Jacob was a journalist in the Indonesian province of West Papua (formerly Irian Jaya), the western half of the vast island of New Guinea. He became a leading human rights activist, and that’s when his troubles began.  He accused the Indonesian military to the FBI of complicity in murdering Americans outside the Grasberg gold mine. He also published a report about the murder of Chief Eulay, the champion of Papuan independence, which helped to prosecute members of the Special Forces ‘Kopassus.’ And he was already a marked man for documenting abuses of the Amungme and Kamoro people, which almost got him fired by the NGO he worked for. He never shrank from threats, but when he was labeled an enemy of the state his friends persuaded him to flee because discretion really is, if only sometimes, the better part of valor. Perhaps he believed, or at least hoped, he could serve people better in an overseas haven instead of martyrdom. His friends hoped a nomination for the Peace Prize would bring publicity to the cause, but it isn’t awarded posthumously. There never is any certainty for those campaigning for poor indigenous people in a land richly-endowed with natural resources under foreign military rule.

Gil waited for me to explain more.

“We met on the Internet when I needed an influential Papuan for advice about an emergency.” I hoped he wouldn’t ask me about something I felt disappointed about, even a little ashamed of.

“You visited him in Abepura?”

“Never at his office.  We met when he came to lobby at the UN and Congress, and was a fellow at Columbia. I never probed his politics.

I grasped a limp right hand, marveling at the long, dexterous fingers Jake drafted reports with and wondered if he was paralyzed he would also lose his speech and gift of writing. If he couldn’t be whole again I almost wished he wouldn’t recover rather than being bed-ridden with the knowledge that a decade of struggle was for nothing. But I couldn’t give him up, so I whispered in his ear he would get back to work and we would eat barbecued fish together on his beach, just as we planned, although I was talking to myself.

As Gil took a turn at the bedside, I remember looking out the window beyond the wintry towers to feel the equatorial heat again and see the emerald mountains crowned with cumuli. I fancied I smelt smoke from a Honi hut still clinging to my body, and that flashed back to sleepless nights on dirt floors, inquisitive brown eyes across the embers in the men’s hut, and a tribal family who helped a delirious traveler. Jake knew the Interior but never understood my fascination, and even joked I was a pale Dani.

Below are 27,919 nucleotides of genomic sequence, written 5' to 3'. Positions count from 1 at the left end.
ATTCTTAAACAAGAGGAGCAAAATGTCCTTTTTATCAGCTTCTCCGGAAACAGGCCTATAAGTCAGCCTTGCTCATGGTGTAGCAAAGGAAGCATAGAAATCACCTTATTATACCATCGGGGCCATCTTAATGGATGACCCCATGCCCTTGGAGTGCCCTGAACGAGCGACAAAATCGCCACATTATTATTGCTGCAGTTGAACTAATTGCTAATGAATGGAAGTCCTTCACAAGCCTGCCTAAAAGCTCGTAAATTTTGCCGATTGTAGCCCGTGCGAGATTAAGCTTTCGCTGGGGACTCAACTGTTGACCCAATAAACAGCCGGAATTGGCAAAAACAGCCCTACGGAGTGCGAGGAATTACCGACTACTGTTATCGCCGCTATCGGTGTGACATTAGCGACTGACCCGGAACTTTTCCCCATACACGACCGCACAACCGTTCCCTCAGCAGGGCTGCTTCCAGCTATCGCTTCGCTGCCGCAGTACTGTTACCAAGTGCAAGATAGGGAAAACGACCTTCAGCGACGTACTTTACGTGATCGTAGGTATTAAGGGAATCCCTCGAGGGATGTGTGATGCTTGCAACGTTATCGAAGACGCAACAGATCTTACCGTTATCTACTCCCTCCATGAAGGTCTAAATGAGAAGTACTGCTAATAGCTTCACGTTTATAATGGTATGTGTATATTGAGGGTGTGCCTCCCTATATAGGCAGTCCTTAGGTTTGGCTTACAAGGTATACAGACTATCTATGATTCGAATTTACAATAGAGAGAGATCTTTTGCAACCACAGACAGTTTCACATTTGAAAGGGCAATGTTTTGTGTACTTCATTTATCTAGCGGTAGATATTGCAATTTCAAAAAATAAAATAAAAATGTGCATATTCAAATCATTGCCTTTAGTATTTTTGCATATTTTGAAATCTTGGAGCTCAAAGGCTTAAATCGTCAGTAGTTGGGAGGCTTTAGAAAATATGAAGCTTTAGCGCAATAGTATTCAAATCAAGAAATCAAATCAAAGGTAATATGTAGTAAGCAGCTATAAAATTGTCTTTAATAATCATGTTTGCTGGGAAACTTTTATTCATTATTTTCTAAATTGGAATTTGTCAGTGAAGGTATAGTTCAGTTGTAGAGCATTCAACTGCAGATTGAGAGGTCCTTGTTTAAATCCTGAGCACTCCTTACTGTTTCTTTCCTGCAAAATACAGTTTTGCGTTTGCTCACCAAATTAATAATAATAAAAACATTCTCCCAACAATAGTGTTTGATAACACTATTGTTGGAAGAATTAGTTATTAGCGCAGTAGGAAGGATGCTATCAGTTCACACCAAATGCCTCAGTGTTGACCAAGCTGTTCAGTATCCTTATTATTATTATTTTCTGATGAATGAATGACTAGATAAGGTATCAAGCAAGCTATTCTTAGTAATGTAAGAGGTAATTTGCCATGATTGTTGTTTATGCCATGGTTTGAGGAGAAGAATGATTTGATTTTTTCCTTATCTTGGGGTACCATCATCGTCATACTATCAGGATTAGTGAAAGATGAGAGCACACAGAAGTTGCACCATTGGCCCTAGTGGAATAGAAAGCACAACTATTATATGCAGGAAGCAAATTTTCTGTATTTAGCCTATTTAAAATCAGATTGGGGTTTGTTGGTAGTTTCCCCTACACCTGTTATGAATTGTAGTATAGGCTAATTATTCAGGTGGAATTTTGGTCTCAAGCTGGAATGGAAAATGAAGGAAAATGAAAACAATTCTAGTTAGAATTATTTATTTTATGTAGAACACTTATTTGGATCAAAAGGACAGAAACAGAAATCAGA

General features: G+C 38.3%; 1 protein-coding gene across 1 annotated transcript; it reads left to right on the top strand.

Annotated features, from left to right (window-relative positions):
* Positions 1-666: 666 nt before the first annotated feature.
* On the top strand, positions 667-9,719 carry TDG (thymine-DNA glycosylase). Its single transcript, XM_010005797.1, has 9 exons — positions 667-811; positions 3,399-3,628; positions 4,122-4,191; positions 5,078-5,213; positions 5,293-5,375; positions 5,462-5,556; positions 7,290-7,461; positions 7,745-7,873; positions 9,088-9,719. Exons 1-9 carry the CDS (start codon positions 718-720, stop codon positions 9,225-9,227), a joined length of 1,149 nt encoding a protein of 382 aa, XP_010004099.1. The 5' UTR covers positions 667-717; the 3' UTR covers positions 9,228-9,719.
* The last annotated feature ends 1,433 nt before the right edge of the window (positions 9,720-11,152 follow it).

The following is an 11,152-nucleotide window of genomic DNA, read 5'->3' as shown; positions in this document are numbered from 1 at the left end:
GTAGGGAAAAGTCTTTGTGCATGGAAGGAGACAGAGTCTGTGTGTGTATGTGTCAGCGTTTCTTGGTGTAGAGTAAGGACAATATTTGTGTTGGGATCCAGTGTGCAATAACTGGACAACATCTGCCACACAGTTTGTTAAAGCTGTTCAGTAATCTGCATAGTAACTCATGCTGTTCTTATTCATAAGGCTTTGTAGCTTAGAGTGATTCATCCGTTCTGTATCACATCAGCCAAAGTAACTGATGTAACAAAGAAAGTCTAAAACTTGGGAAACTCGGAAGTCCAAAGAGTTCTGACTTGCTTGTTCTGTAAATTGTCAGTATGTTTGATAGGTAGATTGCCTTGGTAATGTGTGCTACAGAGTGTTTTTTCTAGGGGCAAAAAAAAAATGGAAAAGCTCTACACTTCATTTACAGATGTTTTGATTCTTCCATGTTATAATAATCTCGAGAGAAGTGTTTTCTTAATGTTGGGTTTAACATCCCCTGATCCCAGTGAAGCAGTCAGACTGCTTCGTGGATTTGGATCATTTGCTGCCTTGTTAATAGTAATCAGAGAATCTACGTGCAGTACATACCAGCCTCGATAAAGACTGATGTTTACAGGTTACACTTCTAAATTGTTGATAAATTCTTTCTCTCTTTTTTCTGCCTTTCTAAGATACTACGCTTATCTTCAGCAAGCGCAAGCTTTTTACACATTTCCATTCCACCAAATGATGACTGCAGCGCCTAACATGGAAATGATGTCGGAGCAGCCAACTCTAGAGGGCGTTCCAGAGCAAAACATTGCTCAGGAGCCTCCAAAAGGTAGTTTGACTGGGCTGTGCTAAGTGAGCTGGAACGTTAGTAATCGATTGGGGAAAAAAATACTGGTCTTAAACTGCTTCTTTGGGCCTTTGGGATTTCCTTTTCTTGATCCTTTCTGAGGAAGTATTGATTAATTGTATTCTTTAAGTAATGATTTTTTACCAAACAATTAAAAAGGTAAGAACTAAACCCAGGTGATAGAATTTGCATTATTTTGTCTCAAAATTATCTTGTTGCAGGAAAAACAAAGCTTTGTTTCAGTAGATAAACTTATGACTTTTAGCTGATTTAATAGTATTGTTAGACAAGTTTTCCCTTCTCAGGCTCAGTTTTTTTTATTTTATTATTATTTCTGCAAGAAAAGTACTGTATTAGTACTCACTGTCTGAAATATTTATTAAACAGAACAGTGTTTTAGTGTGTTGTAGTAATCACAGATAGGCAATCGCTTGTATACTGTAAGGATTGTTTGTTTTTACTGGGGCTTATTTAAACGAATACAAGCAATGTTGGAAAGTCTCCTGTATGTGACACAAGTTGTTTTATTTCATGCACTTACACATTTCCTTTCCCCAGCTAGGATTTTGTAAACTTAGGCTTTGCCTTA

Continued September 1

Who’s seen a Thylacine?

Only Aussies born more than 90 years ago can make a plausible claim to have seen a living thylacine: according to official records, the last of them died in Hobart Zoo in 1936. And, yet, thylacines still live! Few “extinct” animals cling so doggedly to public consciousness or attain cult status as the so-called Tasmanian tiger/wolf.

Thylacines feature on the Tasmanian coat of arms where two of them support a shield depicting their favorite prey (a sheep). They have been adopted by a pop group and are emblems on car registration plates. They are cartoon characters in children’s stories. They are mascots of the Tassie cricket team. They have a huge following on Facebook, and are pursued by a Tasmanian research team which is struggling to verify sightings of these shy animals. They are regularly seen or captured as fuzzy images looking like yellow labs darting into cover after the sun has gone down and cocktail hour is over. And where else, apart from Australia, would a government choose to humor motorists by erecting signs warning about extinct animals crossing the road?